Skip to content

6 to 158 and counting…

The word “exponential” may well describe the remarkable growth of a farmer’s poultry production project in sleepy Sitio Cawilan, Brgy. Garden, Arteche, Eastern Samar, which has caused program implementers, technologists, and other stakeholders to be awed by noticing its unusual progress.

Neil M. Ladera, 49 years old, is a humble person who was into rice farming as a tenant.  The half of the harvest for every planting season was divided between him and his brother–in–law who helped him, while the other half went to the landowner as his share.  Most often, the income he earned is not enough to support his family’s finances until the next harvest, even if his wife pitches in by engaging into a sari-sari store business.

When he had the first chance to diversify his farming pursuits, he immediately grabbed it.  For him, being an elementary graduate is not a hindrance; rather, he saw this as a challenge to improve his living.

He was chosen as a beneficiary of the 2018 SAAD Program Poultry Production Project. He received 6 heads pullets and 1.2 bags of feeds.  These pullets then were multiplied because he also owned a rooster.  The eggs were then incubated with the layer chickens, and the chicks have multiplied exponentially. It reaches to 158 heads.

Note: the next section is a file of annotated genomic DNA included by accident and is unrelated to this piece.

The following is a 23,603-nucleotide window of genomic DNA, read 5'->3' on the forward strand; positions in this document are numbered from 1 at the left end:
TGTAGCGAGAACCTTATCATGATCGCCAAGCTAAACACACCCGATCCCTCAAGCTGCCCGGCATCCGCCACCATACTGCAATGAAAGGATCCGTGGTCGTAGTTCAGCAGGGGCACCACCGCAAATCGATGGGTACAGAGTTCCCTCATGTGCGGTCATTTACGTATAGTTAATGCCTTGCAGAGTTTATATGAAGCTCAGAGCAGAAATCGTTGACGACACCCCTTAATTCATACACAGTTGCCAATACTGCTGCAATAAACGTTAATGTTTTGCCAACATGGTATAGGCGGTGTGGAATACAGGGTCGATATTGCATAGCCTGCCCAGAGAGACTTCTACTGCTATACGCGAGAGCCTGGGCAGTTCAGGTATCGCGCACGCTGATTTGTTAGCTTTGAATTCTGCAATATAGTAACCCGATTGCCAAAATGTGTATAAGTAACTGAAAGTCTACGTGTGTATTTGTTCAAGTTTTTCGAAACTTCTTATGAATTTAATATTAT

During the monitoring made by the group of SAAD, 72 eggs were being incubated by 6 hens at the chicken coop.

Neil has not attended any formal training on poultry production, he relied much on what he had known when raising roosters, native chickens, and ducks. He wishes to have his poultry to be inspected for infections that might occur, but he was already assured by the veterinarians of the DA–RFO 8 that they will conduct vaccinations to protect the birds from migratory diseases.  He was grateful that there had been no mortality cases in his poultry farm since distribution.

Neil loaned an amount of 10,000 pesos from his brother–in–law abroad to used it for the construction of his elevated poultry house and the remaining pesos for the feeds of his chickens (mix of crumble and layer mash).

He planned to further expand his poultry house to accommodate the growing population of his chickens.

SAAD Program did pursue its objectives by putting a stop to the culture of living just below the poverty line. Neil is a chicken farmer who uses whatever resources he has to feed his family. The government provided him assistance through the program and he made himself one story of success. ###


Writer: Michael F. Dabuet, SAAD RPMSO 8, Information Officer

Copy Editor: Jennifer A. Valcobero, SAAD NPMO PR and Communications Officer



Originally published on Peryodikit – Special Area for Agricultural Development Program (DA-SAAD) RFO VIII Official Publication

This Post Has 0 Comments

Leave a Reply

Back To Top